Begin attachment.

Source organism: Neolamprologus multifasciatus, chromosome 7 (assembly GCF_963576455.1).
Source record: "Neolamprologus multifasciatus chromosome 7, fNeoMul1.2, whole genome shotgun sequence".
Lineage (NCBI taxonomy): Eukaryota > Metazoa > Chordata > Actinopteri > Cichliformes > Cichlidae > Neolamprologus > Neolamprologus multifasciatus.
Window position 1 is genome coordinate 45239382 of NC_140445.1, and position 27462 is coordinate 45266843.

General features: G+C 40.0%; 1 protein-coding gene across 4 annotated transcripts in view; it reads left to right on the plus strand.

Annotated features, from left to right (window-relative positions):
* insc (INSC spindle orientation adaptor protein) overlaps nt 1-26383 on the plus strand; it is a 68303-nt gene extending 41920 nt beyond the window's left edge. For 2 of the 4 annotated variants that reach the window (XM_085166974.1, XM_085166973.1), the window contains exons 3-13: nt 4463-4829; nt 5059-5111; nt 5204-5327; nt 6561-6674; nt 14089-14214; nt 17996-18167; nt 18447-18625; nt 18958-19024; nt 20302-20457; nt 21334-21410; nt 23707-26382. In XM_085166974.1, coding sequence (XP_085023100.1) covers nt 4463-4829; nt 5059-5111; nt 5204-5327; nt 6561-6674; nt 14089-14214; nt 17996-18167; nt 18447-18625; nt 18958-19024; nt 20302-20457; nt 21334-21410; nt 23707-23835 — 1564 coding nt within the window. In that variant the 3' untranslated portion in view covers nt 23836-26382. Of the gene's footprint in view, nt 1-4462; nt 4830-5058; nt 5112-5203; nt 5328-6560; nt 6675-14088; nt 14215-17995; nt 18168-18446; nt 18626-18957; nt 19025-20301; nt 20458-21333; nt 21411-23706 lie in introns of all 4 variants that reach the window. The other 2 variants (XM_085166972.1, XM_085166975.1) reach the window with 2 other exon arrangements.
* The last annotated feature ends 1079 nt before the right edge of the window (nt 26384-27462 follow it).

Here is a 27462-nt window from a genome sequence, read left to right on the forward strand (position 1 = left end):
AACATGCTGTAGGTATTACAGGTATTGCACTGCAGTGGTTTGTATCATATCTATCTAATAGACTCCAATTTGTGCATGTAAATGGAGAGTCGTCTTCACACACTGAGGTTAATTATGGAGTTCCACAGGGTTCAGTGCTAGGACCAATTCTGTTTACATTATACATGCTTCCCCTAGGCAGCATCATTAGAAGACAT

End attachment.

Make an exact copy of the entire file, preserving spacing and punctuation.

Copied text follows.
Source organism: Neolamprologus multifasciatus, chromosome 7 (assembly GCF_963576455.1).
Source record: "Neolamprologus multifasciatus chromosome 7, fNeoMul1.2, whole genome shotgun sequence".
Lineage (NCBI taxonomy): Eukaryota > Metazoa > Chordata > Actinopteri > Cichliformes > Cichlidae > Neolamprologus > Neolamprologus multifasciatus.
Window position 1 is genome coordinate 45239382 of NC_140445.1, and position 27462 is coordinate 45266843.

General features: G+C 40.0%; 1 protein-coding gene across 4 annotated transcripts in view; it reads left to right on the plus strand.

Annotated features, from left to right (window-relative positions):
* insc (INSC spindle orientation adaptor protein) overlaps nt 1-26383 on the plus strand; it is a 68303-nt gene extending 41920 nt beyond the window's left edge. For 2 of the 4 annotated variants that reach the window (XM_085166974.1, XM_085166973.1), the window contains exons 3-13: nt 4463-4829; nt 5059-5111; nt 5204-5327; nt 6561-6674; nt 14089-14214; nt 17996-18167; nt 18447-18625; nt 18958-19024; nt 20302-20457; nt 21334-21410; nt 23707-26382. In XM_085166974.1, coding sequence (XP_085023100.1) covers nt 4463-4829; nt 5059-5111; nt 5204-5327; nt 6561-6674; nt 14089-14214; nt 17996-18167; nt 18447-18625; nt 18958-19024; nt 20302-20457; nt 21334-21410; nt 23707-23835 — 1564 coding nt within the window. In that variant the 3' untranslated portion in view covers nt 23836-26382. Of the gene's footprint in view, nt 1-4462; nt 4830-5058; nt 5112-5203; nt 5328-6560; nt 6675-14088; nt 14215-17995; nt 18168-18446; nt 18626-18957; nt 19025-20301; nt 20458-21333; nt 21411-23706 lie in introns of all 4 variants that reach the window. The other 2 variants (XM_085166972.1, XM_085166975.1) reach the window with 2 other exon arrangements.
* The last annotated feature ends 1079 nt before the right edge of the window (nt 26384-27462 follow it).

Here is a 27462-nt window from a genome sequence, read left to right on the forward strand (position 1 = left end):
AACATGCTGTAGGTATTACAGGTATTGCACTGCAGTGGTTTGTATCATATCTATCTAATAGACTCCAATTTGTGCATGTAAATGGAGAGTCGTCTTCACACACTGAGGTTAATTATGGAGTTCCACAGGGTTCAGTGCTAGGACCAATTCTGTTTACATTATACATGCTTCCCCTAGGCAGCATCATTAGAAGACAT